This poll list is from an October 1806 state and congressional election that was held at the houses of Andrew Alston and George Clark, innkeepers at Alston and the Cove in Upper Penns Neck Township, Salem County. The election determined annual officeholders for the New Jersey State Assembly and Legislative Council, and for Salem County Sheriff and Coroner, in addition to Representatives for the 10th Congress of the United States. The town officers presiding over the election included Judge Philip Curriden, Assessor William Darling, Collector Thomas Summerel, and Clerk Gideon Denny. 

The poll list includes the names of 210 total voters. At least 23 of these voters are women, accounting for an estimated 11 percent of the voters on the list. 

Like the rest of Salem County, Upper Penns Neck Township voted Democratic Republican across the board in October 1806. Voters in the township supported Democratic-Republicans Jeremiah Dubois, Daniel Garrison, and Daniel Tracey for State Assembly; Jacob Hufty for Legislative Council; Samuel L. James for county sheriff; Lewis Dubois, Henry Fries, and Andrew Alston for county coroner; and William Helms, Thomas Newbold, Henry Southard, Ezra Darby, John Lambert, and James Sloan for Congress.

Note: The names recorded on this poll list were written by an election official, not by the voters themselves. The spelling of each voter’s name on the poll list may be different compared to how that same person’s name is spelled in other historical records and by the Museum of the American Revolution.

Images: Salem County Historical Society

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Cost of Revolution: Part 2 American War

Soon after graduating from college in 1775, Richard Mansergh St. George followed his family’s tradition and joined the British Army. The growing “rebellion” in America provided him with a stage to show his courage and zeal. Men from the nobility or landed gentry, such as St. George, made up about a quarter of the British Army’s regimental officers. They could afford to purchase officer commissions and move up in rank. Unlike St. George, most British officers were the sons of tradesmen, clergymen, and professionals who had little wealth and few prospects of inheritance. They often looked to military service to maintain their fragile social status. In 1776, St. George purchased an ensign’s commission in the 4th Regiment of Foot and sailed for America to defend the British Empire.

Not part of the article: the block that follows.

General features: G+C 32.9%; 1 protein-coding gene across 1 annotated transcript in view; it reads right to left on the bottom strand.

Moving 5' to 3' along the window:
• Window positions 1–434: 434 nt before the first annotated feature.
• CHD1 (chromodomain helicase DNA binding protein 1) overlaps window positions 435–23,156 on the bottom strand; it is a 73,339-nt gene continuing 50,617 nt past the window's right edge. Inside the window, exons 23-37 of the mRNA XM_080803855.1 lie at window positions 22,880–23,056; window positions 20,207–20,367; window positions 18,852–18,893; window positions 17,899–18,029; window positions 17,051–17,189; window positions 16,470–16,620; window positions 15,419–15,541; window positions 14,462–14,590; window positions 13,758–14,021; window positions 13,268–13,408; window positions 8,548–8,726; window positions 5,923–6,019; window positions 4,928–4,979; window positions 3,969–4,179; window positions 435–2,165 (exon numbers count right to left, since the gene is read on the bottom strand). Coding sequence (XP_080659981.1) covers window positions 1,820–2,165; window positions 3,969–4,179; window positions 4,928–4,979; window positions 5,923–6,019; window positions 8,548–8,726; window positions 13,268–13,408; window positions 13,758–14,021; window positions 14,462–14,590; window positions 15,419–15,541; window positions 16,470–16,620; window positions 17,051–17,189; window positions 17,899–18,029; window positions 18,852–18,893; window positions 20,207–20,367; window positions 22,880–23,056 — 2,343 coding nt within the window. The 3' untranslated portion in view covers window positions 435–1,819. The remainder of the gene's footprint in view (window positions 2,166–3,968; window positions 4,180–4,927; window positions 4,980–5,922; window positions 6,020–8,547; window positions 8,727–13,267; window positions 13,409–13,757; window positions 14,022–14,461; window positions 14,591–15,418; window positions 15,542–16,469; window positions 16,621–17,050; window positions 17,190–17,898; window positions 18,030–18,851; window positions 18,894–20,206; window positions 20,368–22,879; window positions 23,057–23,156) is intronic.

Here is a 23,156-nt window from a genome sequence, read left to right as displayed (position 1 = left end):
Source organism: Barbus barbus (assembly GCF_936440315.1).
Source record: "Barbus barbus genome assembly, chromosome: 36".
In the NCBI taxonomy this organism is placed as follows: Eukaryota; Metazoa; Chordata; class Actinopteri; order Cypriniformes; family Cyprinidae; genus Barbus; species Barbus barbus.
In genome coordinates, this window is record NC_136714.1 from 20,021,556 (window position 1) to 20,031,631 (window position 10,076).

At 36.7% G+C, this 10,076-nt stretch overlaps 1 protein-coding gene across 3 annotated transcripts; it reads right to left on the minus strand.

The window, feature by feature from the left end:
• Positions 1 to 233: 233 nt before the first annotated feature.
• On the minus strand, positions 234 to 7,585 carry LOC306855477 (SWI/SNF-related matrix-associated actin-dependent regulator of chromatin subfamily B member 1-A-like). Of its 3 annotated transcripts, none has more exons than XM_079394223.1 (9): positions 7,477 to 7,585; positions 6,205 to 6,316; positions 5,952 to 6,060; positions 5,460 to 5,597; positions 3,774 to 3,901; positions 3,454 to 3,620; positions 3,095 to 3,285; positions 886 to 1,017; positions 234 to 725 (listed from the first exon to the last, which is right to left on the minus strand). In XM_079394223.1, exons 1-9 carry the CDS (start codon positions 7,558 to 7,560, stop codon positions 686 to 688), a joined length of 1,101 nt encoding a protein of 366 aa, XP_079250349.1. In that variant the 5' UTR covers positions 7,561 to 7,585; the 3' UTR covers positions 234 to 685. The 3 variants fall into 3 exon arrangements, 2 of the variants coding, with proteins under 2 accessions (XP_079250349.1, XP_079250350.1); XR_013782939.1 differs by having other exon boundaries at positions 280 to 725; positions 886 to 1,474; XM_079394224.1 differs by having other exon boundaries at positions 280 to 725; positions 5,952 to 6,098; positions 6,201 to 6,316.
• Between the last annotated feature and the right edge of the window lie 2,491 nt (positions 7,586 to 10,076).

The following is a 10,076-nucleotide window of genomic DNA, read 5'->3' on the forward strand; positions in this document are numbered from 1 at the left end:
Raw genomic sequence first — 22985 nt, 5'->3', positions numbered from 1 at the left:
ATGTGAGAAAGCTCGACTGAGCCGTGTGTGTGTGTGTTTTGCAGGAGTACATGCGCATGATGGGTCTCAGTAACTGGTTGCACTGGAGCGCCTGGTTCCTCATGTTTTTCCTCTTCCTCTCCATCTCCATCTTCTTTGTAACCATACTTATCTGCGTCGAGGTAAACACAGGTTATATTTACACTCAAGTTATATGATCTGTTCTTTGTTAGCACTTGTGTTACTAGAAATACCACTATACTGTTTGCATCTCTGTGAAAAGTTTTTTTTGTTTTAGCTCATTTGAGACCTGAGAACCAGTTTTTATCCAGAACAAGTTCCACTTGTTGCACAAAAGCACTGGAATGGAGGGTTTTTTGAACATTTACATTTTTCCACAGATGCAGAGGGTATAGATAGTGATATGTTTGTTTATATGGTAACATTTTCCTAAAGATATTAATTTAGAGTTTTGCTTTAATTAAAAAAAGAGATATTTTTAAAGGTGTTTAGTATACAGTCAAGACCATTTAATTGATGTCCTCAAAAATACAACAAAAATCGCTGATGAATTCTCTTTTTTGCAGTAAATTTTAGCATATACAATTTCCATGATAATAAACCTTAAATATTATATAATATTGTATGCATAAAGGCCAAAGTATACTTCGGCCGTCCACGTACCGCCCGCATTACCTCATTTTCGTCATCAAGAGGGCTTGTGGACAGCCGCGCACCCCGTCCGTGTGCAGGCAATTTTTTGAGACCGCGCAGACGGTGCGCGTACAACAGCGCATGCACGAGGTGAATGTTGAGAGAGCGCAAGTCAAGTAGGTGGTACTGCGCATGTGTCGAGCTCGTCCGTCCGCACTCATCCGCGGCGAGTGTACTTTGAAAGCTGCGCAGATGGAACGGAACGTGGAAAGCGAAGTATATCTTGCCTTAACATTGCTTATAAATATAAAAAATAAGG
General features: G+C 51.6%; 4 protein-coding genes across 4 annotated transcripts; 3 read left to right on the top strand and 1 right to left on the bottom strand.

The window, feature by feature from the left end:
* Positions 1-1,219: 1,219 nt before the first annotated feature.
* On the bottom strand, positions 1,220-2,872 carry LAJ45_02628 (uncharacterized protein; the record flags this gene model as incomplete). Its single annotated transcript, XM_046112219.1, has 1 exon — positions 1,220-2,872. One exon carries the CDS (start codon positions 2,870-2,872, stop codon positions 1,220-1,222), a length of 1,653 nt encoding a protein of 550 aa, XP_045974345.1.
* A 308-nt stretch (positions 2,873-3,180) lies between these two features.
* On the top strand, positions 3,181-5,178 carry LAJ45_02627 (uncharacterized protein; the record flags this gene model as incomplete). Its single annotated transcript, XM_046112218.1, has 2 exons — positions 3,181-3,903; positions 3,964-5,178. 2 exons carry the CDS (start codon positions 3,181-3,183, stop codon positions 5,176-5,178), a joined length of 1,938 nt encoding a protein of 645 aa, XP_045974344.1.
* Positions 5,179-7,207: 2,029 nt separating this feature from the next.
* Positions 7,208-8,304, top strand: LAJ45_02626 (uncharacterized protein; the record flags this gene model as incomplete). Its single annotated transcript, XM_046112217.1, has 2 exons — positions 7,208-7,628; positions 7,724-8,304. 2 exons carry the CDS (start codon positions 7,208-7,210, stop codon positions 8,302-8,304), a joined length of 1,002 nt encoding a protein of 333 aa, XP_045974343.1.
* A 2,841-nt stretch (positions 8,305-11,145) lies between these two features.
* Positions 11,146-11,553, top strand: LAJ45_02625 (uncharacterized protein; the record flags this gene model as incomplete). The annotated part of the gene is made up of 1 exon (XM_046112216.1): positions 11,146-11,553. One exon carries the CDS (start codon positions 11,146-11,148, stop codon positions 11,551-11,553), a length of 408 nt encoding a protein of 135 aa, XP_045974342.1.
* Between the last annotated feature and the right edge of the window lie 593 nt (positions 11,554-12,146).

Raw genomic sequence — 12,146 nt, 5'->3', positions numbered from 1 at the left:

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Cost of Revolution: Part 3 Wounded Veteran

Richard Mansergh St. George returned home to Ireland in 1778 physically and emotionally scarred from combat. His traumatic war experience tortured him. St. George’s wound gave him constant pain, made him hallucinate, and caused him to have “fits of insanity.” The death of his wife in 1792, four years into their marriage, magnified his agony. In moments of darkness, St. George used art to manage his “painful remembrances.” An emerging art movement called Romanticism offered St. George a way to express his suffering. As a direct response to the Enlightenment, the growing Industrial Revolution, and the violence of war and revolution, Romanticism emphasized the power of human emotion. Instead of painting realistic landscapes or scenes from the Bible or history, Romantic artists painted love, pain, and fantasy. Such art appealed to Richard Mansergh St. George's wounded heart and soul.
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When Women Lost the Vote: A Revolutionary Story: Studying the Poll Lists

The Museum’s discovery of poll lists that include the names of women and free people of color who voted in New Jersey from 1800 to 1807 has revealed various patterns, themes, and possible trends among these voters and the elections they participated in. Here, we explore some of these themes.